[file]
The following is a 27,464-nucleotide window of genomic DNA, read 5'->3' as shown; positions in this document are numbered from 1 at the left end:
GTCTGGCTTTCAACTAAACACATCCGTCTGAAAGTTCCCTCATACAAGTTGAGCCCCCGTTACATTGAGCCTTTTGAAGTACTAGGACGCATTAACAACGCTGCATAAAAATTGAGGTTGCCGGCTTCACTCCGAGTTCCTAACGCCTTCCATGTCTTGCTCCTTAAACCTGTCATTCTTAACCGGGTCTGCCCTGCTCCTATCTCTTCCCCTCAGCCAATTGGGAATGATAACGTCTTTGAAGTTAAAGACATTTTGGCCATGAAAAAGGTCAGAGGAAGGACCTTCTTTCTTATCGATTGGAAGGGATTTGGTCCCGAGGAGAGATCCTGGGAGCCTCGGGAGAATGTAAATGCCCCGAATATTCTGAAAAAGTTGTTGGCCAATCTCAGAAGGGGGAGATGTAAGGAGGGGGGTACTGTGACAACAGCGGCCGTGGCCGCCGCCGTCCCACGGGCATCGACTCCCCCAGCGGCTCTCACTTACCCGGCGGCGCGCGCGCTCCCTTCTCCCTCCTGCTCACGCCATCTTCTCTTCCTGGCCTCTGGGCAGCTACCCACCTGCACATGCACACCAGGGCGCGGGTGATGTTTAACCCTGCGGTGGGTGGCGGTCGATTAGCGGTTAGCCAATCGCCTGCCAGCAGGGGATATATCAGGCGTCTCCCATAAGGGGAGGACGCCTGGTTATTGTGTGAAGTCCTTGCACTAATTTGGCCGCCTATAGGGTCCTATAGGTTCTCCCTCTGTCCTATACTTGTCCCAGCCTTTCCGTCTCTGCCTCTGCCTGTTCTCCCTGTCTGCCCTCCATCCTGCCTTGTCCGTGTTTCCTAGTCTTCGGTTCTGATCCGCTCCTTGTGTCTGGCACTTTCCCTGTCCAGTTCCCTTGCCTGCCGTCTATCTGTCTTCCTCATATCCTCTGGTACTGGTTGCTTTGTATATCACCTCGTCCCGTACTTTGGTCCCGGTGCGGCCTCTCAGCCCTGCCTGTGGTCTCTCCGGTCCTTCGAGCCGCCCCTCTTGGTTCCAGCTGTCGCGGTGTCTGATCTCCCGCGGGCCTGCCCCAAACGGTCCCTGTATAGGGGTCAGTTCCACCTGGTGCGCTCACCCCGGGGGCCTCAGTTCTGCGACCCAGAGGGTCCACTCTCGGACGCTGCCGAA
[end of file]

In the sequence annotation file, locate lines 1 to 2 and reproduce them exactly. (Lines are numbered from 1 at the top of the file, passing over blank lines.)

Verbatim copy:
The following is a 27,464-nucleotide window of genomic DNA, read 5'->3' as shown; positions in this document are numbered from 1 at the left end:
GTCTGGCTTTCAACTAAACACATCCGTCTGAAAGTTCCCTCATACAAGTTGAGCCCCCGTTACATTGAGCCTTTTGAAGTACTAGGACGCATTAACAACGCTGCATAAAAATTGAGGTTGCCGGCTTCACTCCGAGTTCCTAACGCCTTCCATGTCTTGCTCCTTAAACCTGTCATTCTTAACCGGGTCTGCCCTGCTCCTATCTCTTCCCCTCAGCCAATTGGGAATGATAACGTCTTTGAAGTTAAAGACATTTTGGCCATGAAAAAGGTCAGAGGAAGGACCTTCTTTCTTATCGATTGGAAGGGATTTGGTCCCGAGGAGAGATCCTGGGAGCCTCGGGAGAATGTAAATGCCCCGAATATTCTGAAAAAGTTGTTGGCCAATCTCAGAAGGGGGAGATGTAAGGAGGGGGGTACTGTGACAACAGCGGCCGTGGCCGCCGCCGTCCCACGGGCATCGACTCCCCCAGCGGCTCTCACTTACCCGGCGGCGCGCGCGCTCCCTTCTCCCTCCTGCTCACGCCATCTTCTCTTCCTGGCCTCTGGGCAGCTACCCACCTGCACATGCACACCAGGGCGCGGGTGATGTTTAACCCTGCGGTGGGTGGCGGTCGATTAGCGGTTAGCCAATCGCCTGCCAGCAGGGGATATATCAGGCGTCTCCCATAAGGGGAGGACGCCTGGTTATTGTGTGAAGTCCTTGCACTAATTTGGCCGCCTATAGGGTCCTATAGGTTCTCCCTCTGTCCTATACTTGTCCCAGCCTTTCCGTCTCTGCCTCTGCCTGTTCTCCCTGTCTGCCCTCCATCCTGCCTTGTCCGTGTTTCCTAGTCTTCGGTTCTGATCCGCTCCTTGTGTCTGGCACTTTCCCTGTCCAGTTCCCTTGCCTGCCGTCTATCTGTCTTCCTCATATCCTCTGGTACTGGTTGCTTTGTATATCACCTCGTCCCGTACTTTGGTCCCGGTGCGGCCTCTCAGCCCTGCCTGTGGTCTCTCCGGTCCTTCGAGCCGCCCCTCTTGGTTCCAGCTGTCGCGGTGTCTGATCTCCCGCGGGCCTGCCCCAAACGGTCCCTGTATAGGGGTCAGTTCCACCTGGTGCGCTCACCCCGGGGGCCTCAGTTCTGCGACCCAGAGGGTCCACTCTCGGACGCTGCCGAA